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March 29, 2008


Ronni Bennett

Thanks for this story on The Elder Storytelling Place, David.

I've been blogging about aging at Time Goes By for nearly five years and "ESP" is almost a year old now too, but only a couple of weeks ago did it hit me that elderblogs - those written by people mostly age 60 and older - are the ONLY source for information about what it's REALLY like to get old.

Yes, as you point out, there are focus groups, surveys and academic studies, but they don't tell us about the everyday, ordinary experience of aging.

And because of deeply-held, cultural ageist beliefs, there has been no curiosity among academics (and marketers, with the exception of you) to find out much about old people except what goes WRONG as we age, not what goes RIGHT.

And so what we get from advertisers are exhortations to buy products to "fix" us - that is, to make us more like young people instead of addressing the needs and desires common to our time in life - which are different from those of the 30-year-olds who, apparently, populate advertising agencies.

A commenter on my blog recently left this spot-on note:

"The women in the public eye have their wrinkles removed; there's no gray hair, slumping shoulders, or sagging breasts. The ads make it seem like mountain climbing and wind-surfing are common activities for the over 70 crowd. I wonder what's wrong with me that I don't want to do those things, and I'm not even 60 yet.

“I appreciate elderblogs for their honesty, optimism and experience. I learn so much from the comments here, as well as on the blogs I've found from this site. They make me feel normal.”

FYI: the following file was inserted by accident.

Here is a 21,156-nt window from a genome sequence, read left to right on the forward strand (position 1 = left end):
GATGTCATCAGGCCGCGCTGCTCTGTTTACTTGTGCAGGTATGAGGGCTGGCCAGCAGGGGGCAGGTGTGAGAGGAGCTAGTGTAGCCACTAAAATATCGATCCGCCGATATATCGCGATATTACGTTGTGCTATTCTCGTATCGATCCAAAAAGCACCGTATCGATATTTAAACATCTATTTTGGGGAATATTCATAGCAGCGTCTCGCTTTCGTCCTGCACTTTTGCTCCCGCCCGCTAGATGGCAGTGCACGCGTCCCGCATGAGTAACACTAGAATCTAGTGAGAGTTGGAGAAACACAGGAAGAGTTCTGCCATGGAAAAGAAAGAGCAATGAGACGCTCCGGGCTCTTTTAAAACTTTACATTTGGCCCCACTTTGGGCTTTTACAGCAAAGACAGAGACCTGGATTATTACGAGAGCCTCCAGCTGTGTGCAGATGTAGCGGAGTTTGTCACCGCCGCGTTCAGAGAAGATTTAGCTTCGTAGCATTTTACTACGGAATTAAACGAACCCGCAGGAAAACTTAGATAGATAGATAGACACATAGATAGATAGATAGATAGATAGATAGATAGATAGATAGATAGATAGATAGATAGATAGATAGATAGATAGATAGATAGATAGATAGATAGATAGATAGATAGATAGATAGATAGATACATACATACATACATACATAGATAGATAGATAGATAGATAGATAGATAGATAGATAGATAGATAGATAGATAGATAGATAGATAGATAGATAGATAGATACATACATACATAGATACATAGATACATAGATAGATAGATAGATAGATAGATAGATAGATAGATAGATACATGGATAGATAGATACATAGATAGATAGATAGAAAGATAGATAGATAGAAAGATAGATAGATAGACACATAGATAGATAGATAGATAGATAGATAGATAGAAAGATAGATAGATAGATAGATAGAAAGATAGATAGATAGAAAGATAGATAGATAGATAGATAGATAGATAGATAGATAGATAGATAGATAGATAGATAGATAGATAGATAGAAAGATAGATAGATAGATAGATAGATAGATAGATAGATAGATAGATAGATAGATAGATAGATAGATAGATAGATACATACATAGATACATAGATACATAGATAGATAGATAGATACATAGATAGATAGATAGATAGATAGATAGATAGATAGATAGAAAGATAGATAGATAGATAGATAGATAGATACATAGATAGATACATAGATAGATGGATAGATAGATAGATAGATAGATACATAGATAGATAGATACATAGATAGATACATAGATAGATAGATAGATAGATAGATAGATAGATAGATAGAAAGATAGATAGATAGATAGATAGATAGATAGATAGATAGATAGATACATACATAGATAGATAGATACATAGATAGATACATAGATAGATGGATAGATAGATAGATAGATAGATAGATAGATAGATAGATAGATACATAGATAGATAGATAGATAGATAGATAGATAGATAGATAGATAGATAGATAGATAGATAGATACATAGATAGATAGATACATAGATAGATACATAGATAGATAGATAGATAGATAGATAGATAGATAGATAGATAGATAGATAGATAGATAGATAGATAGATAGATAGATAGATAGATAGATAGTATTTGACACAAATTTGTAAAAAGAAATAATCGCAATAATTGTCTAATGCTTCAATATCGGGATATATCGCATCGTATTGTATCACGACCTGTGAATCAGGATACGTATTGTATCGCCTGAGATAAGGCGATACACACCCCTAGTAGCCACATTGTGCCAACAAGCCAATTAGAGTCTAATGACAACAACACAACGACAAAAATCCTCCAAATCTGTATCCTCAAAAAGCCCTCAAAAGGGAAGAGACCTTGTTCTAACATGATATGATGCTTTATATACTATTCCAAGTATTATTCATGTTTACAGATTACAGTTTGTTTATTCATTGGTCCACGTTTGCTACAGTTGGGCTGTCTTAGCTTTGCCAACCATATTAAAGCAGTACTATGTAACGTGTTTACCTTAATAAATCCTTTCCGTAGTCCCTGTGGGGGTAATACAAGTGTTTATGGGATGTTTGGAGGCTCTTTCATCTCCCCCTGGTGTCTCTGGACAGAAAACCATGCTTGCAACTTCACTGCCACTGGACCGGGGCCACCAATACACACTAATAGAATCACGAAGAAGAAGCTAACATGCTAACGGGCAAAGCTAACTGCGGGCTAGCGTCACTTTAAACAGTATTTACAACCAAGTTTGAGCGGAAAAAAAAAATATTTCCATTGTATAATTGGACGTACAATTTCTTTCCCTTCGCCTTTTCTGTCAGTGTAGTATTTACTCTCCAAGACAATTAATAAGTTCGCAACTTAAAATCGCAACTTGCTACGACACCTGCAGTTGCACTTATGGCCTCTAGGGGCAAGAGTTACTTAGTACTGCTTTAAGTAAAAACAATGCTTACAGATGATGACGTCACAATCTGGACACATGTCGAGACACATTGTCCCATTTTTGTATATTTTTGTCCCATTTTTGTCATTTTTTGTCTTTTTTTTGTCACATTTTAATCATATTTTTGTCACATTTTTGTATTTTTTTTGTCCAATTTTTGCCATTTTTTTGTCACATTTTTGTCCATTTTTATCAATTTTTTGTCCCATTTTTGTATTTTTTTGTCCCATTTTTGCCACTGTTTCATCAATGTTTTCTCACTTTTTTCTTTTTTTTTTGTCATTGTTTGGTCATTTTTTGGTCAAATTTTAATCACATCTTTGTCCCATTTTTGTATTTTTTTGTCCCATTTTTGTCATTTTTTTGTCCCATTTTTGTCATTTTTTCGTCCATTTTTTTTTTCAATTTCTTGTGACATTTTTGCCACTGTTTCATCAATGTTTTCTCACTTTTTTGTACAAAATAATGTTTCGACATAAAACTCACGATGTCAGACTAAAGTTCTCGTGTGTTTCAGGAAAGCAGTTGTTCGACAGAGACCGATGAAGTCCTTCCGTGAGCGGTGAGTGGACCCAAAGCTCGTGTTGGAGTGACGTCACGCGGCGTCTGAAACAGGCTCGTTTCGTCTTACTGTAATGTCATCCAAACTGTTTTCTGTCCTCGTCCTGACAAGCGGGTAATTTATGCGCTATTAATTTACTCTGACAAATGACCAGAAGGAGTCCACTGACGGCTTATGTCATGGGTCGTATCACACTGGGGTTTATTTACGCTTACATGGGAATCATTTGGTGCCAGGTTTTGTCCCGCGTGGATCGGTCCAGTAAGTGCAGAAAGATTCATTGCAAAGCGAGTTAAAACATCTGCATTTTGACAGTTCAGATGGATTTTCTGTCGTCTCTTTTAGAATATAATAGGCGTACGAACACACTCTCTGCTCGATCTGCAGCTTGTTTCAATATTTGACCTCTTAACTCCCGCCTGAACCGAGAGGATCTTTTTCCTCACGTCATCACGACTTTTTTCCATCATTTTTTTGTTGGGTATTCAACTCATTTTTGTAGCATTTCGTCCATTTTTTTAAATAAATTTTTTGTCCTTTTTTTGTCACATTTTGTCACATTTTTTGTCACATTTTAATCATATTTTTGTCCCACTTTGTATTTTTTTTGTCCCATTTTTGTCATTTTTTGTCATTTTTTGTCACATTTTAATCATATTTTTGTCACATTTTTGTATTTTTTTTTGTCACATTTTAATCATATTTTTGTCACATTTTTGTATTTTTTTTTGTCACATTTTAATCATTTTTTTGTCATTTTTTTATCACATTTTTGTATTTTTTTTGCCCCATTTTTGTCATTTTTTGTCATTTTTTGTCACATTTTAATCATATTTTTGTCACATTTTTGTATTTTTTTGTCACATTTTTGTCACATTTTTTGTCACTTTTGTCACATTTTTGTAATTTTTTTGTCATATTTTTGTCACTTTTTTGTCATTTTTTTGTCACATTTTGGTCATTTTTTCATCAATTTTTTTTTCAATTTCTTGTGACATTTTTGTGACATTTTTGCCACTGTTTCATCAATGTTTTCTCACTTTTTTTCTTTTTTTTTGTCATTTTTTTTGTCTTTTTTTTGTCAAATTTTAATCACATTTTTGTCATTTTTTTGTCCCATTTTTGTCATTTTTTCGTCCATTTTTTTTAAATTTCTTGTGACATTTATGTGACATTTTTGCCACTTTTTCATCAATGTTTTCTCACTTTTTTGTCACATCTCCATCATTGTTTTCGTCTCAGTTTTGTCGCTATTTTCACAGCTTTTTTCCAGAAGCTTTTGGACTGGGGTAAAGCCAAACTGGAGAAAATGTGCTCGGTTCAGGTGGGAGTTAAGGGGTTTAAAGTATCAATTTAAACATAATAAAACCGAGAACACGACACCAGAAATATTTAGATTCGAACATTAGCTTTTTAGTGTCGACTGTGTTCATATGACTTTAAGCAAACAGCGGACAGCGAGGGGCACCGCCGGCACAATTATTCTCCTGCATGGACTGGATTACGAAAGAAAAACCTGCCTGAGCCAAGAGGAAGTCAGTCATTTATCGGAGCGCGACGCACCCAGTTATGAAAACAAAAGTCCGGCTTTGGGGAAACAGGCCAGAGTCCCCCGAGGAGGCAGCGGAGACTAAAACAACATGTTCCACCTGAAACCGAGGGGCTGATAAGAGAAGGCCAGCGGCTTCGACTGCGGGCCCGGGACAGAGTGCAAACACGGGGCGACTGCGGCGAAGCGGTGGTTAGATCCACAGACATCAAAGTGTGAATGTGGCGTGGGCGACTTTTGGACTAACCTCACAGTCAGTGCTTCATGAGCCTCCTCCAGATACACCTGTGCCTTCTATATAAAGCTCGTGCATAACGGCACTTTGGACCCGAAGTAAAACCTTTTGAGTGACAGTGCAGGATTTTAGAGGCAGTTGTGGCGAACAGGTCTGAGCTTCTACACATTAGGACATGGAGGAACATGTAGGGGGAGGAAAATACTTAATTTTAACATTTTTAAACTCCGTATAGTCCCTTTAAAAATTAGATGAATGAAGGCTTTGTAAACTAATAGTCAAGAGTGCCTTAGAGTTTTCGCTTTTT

I started Time Goes By because after several years of research into aging, 95 percent of what I found was about decline, debility and disease, and I just knew that couldn't be all there is to it.

Five years later, that view of aging still holds in all media - except on elderblogs. Most do not, as I do, write specifically about aging. They write about as many different things in their lives as young people do and they are a goldmine of information and insight about the second half of life that can be found nowhere else.

David Wolfe


I know that gathering and organizing the stories on The Elder Storytelling Place is challenging and at times even frustrating, but you are providing such a valuable service. I still think you ought to draw on the motherlode of insights revealed by the stories posted at ESP and develop a book. If you ever want to pursue that idea I'd be happy to share with you my thoughts on how such a book might be developed.



Glad to see you writing about TGB and the more recent Storytelling Place addition.

Between your blog posts and information at TGB and STP, the advertising community has an untapped gold mine of information. They can only benefit from awakening to truly meaningful valuable source information on how to advertise their products, or even what sort of products appeal to elders (many do have money to spend which should be some incentive.)I am just one of many older bloggers from whom they could gauge a wide range of interests prevail.

BTW I found this blog, David, from a link at TGB well over a year ago and have found what you write here very thoughtful and informative.

FWIW I enjoyed the story you recently shared -- very poignant.


I knew the people at WJZ ilovnved with this event very well. He is LYING big time about the events around losing his hair!! He was suspended from the station until his solicitation for prostitution near Patterson Park was resolved. In fact he had to really compromise (beg) to keep his job.Under extreme conditions & probation he returned to air months later. But, in order for him to show how humbled he was, it was decided that removing his toupee would accomplish that to a certain amount. However, I do not know if that was his choice or a must as part of the deal!Conclusion: How much of the rest of the story is true??

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